“When a woman is diagnosed with cancer in her childbearing years, fertility preservation should be a part of the conversation, like it’s part of the treatment plan,” Jaime Knopman, MD, previously told SurvivorNet. “Everyone in their reproductive years should be advised of their options.” Knopman is a reproductive endocrinologist at CCRM Fertility in New York City.
Freezing Eggs Or Embryos: What Should I Do?
Some types of chemotherapy can destroy eggs in your ovaries. This can make it impossible or difficult to get pregnant later. Whether or not chemotherapy makes you infertile depends on the type of drug and your age – since your egg supply decreases with age.
“The risk is greater the older you are,” Knopman explained. “If you’re 39 and you get chemo that’s toxic to the ovaries, it’s most likely to make you menopausal. But, if you’re 29, your ovaries may recover because they have a higher baseline supply.”
If your cancer treatment includes surgery in which both ovaries are completely removed, such as in Broadmeadow’s case, then IVF will likely be needed to help get pregnant.
Radiation to the pelvis can also destroy eggs. It can damage the uterus, too. Surgery to your ovaries or uterus can hurt fertility as well.
Meanwhile, endocrine or hormone therapy may block or suppress key fertility hormones and may prevent a woman from getting pregnant. This infertility may be temporary or permanent, depending on the type and length of treatment.
If you are having a treatment that includes infertility as a possible side effect, your doctor won’t be able to tell you for sure whether you will have this side effect. That’s why you should discuss your options for fertility preservation before starting treatment.
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Research shows that women who have fertility preservation prior to breast cancer treatment, in particular, are more than twice as likely to give birth after treatment than those who don’t take fertility-preserving measures.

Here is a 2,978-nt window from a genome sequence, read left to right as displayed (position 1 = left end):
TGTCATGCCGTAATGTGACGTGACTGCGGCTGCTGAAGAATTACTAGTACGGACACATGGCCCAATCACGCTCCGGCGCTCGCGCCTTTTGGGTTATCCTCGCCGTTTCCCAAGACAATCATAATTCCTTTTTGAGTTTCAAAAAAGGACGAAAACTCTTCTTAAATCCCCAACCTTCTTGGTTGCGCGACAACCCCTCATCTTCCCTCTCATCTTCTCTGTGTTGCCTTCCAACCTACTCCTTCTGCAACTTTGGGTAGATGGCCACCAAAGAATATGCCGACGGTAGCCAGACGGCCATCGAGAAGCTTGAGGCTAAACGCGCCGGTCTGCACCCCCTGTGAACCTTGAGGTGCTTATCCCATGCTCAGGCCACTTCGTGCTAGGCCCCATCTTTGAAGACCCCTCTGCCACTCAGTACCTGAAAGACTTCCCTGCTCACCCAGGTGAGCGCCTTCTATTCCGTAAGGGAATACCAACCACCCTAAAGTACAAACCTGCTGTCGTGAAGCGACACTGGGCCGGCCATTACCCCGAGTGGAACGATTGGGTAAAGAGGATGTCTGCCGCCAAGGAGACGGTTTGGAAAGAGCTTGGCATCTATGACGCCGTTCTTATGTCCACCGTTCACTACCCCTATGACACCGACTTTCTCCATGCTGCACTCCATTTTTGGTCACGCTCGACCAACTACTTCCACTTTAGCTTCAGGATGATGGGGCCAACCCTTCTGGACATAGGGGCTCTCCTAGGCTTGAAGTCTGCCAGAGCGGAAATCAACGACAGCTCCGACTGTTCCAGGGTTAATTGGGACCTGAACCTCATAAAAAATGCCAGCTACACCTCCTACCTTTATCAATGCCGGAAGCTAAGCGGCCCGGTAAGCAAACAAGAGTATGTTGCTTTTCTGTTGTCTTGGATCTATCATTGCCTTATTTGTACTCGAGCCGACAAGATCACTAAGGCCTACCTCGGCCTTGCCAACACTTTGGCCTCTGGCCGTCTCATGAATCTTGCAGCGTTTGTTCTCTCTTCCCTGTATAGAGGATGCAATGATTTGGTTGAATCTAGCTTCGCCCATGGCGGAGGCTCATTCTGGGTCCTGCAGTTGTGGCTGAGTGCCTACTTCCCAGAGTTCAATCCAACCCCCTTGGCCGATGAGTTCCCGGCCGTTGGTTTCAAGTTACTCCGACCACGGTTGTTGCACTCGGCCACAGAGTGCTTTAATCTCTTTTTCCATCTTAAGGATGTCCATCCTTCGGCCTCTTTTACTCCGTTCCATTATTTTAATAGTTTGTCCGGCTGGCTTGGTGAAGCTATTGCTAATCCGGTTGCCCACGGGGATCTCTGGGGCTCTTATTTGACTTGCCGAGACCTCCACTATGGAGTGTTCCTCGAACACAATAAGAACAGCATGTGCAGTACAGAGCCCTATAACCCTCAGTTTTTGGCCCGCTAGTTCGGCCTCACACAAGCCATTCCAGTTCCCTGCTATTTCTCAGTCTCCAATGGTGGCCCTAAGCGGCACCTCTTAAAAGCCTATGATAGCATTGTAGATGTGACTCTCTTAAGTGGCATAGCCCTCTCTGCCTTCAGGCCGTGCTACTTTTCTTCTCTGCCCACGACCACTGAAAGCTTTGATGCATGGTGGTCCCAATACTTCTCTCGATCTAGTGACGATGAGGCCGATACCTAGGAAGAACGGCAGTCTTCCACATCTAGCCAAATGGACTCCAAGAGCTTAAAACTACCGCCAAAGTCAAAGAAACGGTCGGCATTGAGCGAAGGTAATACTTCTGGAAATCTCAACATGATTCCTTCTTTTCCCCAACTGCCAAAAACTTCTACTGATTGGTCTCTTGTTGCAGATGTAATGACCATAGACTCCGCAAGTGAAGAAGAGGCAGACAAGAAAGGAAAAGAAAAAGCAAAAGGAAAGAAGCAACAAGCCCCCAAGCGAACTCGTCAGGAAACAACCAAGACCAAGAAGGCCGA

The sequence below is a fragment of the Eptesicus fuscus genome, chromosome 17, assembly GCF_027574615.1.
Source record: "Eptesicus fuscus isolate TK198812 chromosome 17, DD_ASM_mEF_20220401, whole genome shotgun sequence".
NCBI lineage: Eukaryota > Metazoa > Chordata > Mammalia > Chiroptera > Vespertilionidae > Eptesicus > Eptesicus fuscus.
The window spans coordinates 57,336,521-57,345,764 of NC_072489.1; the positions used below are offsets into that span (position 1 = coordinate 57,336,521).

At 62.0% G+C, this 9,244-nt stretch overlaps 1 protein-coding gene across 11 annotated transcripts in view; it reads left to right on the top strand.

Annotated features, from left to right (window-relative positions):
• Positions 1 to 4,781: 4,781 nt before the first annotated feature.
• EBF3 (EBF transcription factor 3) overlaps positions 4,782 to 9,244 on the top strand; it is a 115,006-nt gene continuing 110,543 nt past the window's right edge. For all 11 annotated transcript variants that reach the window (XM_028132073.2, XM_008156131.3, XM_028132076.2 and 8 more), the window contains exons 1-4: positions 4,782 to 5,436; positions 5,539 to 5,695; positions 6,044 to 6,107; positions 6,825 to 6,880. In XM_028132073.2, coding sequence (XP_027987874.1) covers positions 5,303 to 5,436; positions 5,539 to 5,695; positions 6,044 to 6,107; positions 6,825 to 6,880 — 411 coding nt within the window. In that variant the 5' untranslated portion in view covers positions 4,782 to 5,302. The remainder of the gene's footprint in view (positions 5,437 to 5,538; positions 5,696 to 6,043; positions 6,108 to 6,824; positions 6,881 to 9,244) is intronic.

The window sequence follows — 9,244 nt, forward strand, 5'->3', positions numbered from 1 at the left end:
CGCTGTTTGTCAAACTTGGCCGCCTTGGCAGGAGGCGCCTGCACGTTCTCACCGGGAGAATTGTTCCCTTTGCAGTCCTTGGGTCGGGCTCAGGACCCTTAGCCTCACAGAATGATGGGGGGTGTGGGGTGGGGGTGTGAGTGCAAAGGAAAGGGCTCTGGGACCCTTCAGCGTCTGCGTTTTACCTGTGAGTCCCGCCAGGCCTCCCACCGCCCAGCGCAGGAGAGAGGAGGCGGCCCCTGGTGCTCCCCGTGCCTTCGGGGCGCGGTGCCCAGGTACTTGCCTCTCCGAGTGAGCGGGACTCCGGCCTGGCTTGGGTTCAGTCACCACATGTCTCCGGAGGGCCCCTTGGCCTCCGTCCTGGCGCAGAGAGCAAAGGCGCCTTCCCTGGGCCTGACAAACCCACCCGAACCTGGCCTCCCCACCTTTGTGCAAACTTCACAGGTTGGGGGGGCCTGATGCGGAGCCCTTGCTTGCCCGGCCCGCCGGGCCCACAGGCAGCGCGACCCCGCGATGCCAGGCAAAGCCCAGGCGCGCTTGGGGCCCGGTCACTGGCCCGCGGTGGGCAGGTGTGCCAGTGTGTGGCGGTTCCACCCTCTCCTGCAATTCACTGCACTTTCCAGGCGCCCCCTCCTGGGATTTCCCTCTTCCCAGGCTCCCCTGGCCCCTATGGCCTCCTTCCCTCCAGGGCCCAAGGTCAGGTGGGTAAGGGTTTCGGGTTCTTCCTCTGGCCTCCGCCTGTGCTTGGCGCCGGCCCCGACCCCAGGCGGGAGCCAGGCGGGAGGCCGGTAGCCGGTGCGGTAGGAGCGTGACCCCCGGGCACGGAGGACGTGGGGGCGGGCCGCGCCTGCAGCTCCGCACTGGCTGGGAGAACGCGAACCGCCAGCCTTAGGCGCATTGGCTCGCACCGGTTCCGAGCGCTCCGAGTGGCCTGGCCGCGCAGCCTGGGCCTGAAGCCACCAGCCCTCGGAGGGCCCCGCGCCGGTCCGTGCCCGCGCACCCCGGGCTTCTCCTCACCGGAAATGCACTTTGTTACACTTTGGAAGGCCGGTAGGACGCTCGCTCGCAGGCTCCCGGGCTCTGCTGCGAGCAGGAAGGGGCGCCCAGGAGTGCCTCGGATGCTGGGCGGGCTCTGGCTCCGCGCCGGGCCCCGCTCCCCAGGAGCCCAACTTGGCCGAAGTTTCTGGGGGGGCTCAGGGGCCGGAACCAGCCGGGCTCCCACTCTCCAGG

Options For Preserving Your Fertility Before Cancer Treatment
Most women who preserve their fertility before cancer treatment do so by freezing their eggs or embryos. That’s what Broadmeadow did. She froze two embryos.
Ovarian Cancer Survivor Hillary Redwine On Fertility Options During Treatment
After you finish your cancer treatment, a doctor who specializes in reproductive medicine can implant one or more embryos in your uterus – or the uterus of a surrogate – with the hope that it will result in pregnancy. If you freeze eggs only before treatment, a fertility specialist can use sperm and your eggs to create embryos in vitro and transfer them to your uterus.
When freezing eggs or embryos is not an option, doctors may try these less common approaches:
- Ovarian tissue freezing, an experimental approach for girls who haven’t yet reached puberty and don’t have mature eggs or for women who must begin treatment right away and don’t have time to harvest eggs.
- Ovarian suppression to prevent the eggs from maturing so that they cannot be damaged during treatment.
- Ovarian transposition, for women getting radiation to the pelvis, to move the ovaries out of the line of treatment.
In addition to preserving eggs or embryos, positive research has shown that women with early-stage hormone-receptor (HR) positive breast cancer were able to pause endocrine therapy to try to get pregnant — and they did not have worse short-term recurrence rates than people who did not stop ET. In the study from the Dana-Farber Cancer Institute, most of those people who paused ET were able to conceive and deliver healthy babies.
Of course, your doctor will be able to help you understand your unique circumstances and which path — such as pausing endocrine therapy — is right for you.
Questions To Ask Your Doctor
If you’ve been diagnosed with cancer and are curious about whether you should be preserving your fertility, the American Cancer Society suggests asking your healthcare team the following questions:
- How do I know if I can have a baby?
- If I cannot have a baby, what are my options for becoming a parent?
- Did cancer treatment affect my chances of becoming pregnant?
- Can you recommend a fertility specialist?
- Can fertility hormones or drugs cause my cancer to return? Can they cause a new cancer to develop?
- Which infertility clinics specialize in cancer survivors?
- How does my age affect my options?
- Where can I learn more about the cost of each option?
- Who can help me find resources about ways to pay for fertility treatment or adoption?
- What legal or ethical issues surround my fertility options?
- Where can I find adoption resources or support?
- Where can I find surrogacy or gestational carrier resources or support?
Contributing: SurvivorNet Staff